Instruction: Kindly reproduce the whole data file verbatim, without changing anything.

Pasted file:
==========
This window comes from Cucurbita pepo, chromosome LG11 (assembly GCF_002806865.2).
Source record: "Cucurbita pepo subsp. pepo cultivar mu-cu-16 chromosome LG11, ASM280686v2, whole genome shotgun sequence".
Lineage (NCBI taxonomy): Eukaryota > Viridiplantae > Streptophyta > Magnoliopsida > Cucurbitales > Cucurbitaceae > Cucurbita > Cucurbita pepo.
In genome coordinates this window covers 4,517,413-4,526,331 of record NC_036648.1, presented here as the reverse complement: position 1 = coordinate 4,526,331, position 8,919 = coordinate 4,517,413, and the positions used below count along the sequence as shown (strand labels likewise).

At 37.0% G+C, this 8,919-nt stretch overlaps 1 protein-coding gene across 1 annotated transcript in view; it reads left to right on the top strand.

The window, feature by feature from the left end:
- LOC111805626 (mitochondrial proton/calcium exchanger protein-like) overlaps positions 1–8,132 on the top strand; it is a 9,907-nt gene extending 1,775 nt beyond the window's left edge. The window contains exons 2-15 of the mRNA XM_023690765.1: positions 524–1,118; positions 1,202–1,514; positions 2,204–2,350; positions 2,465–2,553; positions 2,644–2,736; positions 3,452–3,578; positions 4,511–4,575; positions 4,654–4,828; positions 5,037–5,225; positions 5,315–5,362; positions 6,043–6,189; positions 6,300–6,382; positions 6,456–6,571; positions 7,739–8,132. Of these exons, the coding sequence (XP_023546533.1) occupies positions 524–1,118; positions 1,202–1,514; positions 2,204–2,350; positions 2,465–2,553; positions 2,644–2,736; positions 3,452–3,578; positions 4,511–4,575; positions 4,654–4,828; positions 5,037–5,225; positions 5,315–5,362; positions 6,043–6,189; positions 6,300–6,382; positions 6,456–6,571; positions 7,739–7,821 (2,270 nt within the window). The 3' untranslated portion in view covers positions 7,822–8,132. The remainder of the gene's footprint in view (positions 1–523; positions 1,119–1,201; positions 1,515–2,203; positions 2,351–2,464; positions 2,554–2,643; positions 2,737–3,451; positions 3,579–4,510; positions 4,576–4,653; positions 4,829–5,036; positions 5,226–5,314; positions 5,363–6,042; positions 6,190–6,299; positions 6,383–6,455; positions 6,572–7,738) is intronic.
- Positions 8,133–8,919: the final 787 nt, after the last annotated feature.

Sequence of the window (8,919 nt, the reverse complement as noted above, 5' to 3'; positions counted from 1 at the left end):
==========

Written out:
This window comes from Cucurbita pepo, chromosome LG11 (assembly GCF_002806865.2).
Source record: "Cucurbita pepo subsp. pepo cultivar mu-cu-16 chromosome LG11, ASM280686v2, whole genome shotgun sequence".
Lineage (NCBI taxonomy): Eukaryota > Viridiplantae > Streptophyta > Magnoliopsida > Cucurbitales > Cucurbitaceae > Cucurbita > Cucurbita pepo.
In genome coordinates this window covers 4,517,413-4,526,331 of record NC_036648.1, presented here as the reverse complement: position 1 = coordinate 4,526,331, position 8,919 = coordinate 4,517,413, and the positions used below count along the sequence as shown (strand labels likewise).

At 37.0% G+C, this 8,919-nt stretch overlaps 1 protein-coding gene across 1 annotated transcript in view; it reads left to right on the top strand.

The window, feature by feature from the left end:
- LOC111805626 (mitochondrial proton/calcium exchanger protein-like) overlaps positions 1–8,132 on the top strand; it is a 9,907-nt gene extending 1,775 nt beyond the window's left edge. The window contains exons 2-15 of the mRNA XM_023690765.1: positions 524–1,118; positions 1,202–1,514; positions 2,204–2,350; positions 2,465–2,553; positions 2,644–2,736; positions 3,452–3,578; positions 4,511–4,575; positions 4,654–4,828; positions 5,037–5,225; positions 5,315–5,362; positions 6,043–6,189; positions 6,300–6,382; positions 6,456–6,571; positions 7,739–8,132. Of these exons, the coding sequence (XP_023546533.1) occupies positions 524–1,118; positions 1,202–1,514; positions 2,204–2,350; positions 2,465–2,553; positions 2,644–2,736; positions 3,452–3,578; positions 4,511–4,575; positions 4,654–4,828; positions 5,037–5,225; positions 5,315–5,362; positions 6,043–6,189; positions 6,300–6,382; positions 6,456–6,571; positions 7,739–7,821 (2,270 nt within the window). The 3' untranslated portion in view covers positions 7,822–8,132. The remainder of the gene's footprint in view (positions 1–523; positions 1,119–1,201; positions 1,515–2,203; positions 2,351–2,464; positions 2,554–2,643; positions 2,737–3,451; positions 3,579–4,510; positions 4,576–4,653; positions 4,829–5,036; positions 5,226–5,314; positions 5,363–6,042; positions 6,190–6,299; positions 6,383–6,455; positions 6,572–7,738) is intronic.
- Positions 8,133–8,919: the final 787 nt, after the last annotated feature.

Sequence of the window (8,919 nt, the reverse complement as noted above, 5' to 3'; positions counted from 1 at the left end):